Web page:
Taking A Second Look At Imli
Imli Indian Kitchen, the Indian restaurant by Arshad Chughtai and Adam Stone that replaced Ulivo, has already taken a few blows. First, a one bell review and disappointment from Craig LaBan for not measuring up to his hopes for authentic South Indian flavors. Then, over at the soon-to-be-dearly-departed City Paper, Adam Erace called Imli “good enough, occasionally great,” and recommended it as a place to take the kids or the in-laws.
But still, for all the lukewarm reviews and platitudes, Imli might be killing it where it counts. Four and five star reviews pepper the restaurant’s Yelp page, and Yelpers, for what it’s worth, are praising the restaurant for delicious flavors, great value, and friendly, accommodating service. In fact, Imli’s rating is better than either Ekta’s or Tiffin’s, and they’re tied with IndeBlue and with Old City’s Tandoor. So of course, before we weighed in on either side of the fray, we paid our own visit to have a look.
Imli has hedged a little bit on what it is they want to be. Are they South Indian, as they had advertised before opening? Are they instead serving dishes from all of India, highlighting a few Southern flavors? Or are they, like pretty much every other Indian restaurant in Philly, serving a little bit of everything from a little bit of everywhere?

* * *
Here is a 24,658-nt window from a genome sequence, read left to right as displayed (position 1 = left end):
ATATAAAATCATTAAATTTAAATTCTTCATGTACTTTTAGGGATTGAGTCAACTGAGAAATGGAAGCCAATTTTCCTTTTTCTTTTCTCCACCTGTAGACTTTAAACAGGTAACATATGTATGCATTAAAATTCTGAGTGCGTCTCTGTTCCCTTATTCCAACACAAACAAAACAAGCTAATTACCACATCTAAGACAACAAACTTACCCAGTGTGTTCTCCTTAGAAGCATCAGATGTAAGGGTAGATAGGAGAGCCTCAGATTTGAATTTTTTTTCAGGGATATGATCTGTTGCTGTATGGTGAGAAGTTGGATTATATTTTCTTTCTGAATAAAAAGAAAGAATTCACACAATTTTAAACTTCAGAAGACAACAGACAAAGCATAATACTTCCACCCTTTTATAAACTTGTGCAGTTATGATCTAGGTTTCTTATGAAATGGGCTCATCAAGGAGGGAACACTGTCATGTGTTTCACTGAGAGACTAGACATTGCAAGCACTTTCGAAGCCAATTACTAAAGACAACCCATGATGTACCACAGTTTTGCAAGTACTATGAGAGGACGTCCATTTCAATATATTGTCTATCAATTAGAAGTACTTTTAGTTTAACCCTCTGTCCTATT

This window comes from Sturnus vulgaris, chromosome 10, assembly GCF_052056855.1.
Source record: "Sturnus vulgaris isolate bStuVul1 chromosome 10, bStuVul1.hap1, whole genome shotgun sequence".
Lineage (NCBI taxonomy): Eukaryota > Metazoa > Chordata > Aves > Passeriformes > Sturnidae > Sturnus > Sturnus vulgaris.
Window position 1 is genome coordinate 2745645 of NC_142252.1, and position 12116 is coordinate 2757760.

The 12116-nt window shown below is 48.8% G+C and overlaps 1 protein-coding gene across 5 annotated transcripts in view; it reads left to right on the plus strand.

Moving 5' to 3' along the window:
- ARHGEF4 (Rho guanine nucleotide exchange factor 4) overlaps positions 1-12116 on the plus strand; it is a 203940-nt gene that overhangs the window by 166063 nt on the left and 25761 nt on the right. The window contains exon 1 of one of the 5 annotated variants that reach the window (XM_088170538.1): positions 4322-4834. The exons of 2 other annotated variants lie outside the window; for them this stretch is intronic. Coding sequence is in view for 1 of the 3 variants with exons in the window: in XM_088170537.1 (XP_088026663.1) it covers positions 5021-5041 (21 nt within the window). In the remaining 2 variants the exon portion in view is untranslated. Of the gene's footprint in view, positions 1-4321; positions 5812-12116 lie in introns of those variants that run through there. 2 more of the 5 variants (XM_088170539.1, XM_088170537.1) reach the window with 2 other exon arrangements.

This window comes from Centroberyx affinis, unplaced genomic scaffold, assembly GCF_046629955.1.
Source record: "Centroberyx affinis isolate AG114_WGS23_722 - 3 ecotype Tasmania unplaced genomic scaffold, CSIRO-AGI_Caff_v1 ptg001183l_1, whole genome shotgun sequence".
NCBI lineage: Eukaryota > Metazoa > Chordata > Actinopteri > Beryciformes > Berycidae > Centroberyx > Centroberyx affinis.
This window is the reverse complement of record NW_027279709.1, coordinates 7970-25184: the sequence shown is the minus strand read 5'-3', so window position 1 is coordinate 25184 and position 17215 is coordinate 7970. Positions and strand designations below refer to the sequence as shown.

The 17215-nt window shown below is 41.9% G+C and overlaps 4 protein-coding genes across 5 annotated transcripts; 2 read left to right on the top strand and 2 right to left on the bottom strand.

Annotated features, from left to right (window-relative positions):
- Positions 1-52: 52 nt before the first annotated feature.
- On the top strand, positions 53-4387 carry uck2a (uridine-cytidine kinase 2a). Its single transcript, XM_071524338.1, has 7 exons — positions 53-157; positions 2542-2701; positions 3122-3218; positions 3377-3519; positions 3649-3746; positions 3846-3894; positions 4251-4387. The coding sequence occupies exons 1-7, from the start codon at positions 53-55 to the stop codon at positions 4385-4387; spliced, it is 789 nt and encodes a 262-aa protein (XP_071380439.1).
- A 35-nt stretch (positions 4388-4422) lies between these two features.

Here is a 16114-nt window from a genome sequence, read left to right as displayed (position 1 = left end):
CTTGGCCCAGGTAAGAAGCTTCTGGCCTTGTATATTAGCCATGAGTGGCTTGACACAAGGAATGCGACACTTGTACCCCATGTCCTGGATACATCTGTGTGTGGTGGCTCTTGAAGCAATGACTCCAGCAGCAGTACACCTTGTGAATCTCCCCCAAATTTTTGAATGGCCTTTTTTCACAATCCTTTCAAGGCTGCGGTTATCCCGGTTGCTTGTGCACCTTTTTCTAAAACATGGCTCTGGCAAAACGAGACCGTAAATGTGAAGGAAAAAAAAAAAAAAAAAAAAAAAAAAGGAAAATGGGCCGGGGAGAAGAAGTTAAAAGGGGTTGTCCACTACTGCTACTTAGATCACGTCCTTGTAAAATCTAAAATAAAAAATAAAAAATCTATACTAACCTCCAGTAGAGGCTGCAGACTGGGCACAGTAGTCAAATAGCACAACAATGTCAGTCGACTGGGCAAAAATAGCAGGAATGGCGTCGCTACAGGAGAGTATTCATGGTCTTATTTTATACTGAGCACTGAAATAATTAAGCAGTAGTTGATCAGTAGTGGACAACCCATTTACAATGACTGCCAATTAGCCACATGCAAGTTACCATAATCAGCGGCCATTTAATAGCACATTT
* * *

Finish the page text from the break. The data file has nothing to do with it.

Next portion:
Confusion aside, it seems that what Imli is emerging to be is exactly what owner Arshad Chughtai was aiming for all along: a friendly, neighborhood restaurant with colorful food. Aloo dosa is a big, golden pancake rolled around spiced potatoes and served with three different chutneys. The medicinal perfume of saffron comes through in the zafferoni kebab of grilled chicken marinated with cashew, nutmeg, and cardamom. Delivered deep red, the tandoori chicken is coated with a chili spice mixture. Bhindi do pyaza, okra, fried crisp and tossed with onion, cumin, and amchoor powder, would be an excellent foil to nibble with whatever beer you’ve brought with you.
Critical acclaim or no, dinner at Imli is served from 5 until 10 every night but Sunday. See which side of the fence you fall on by paying a visit yourself.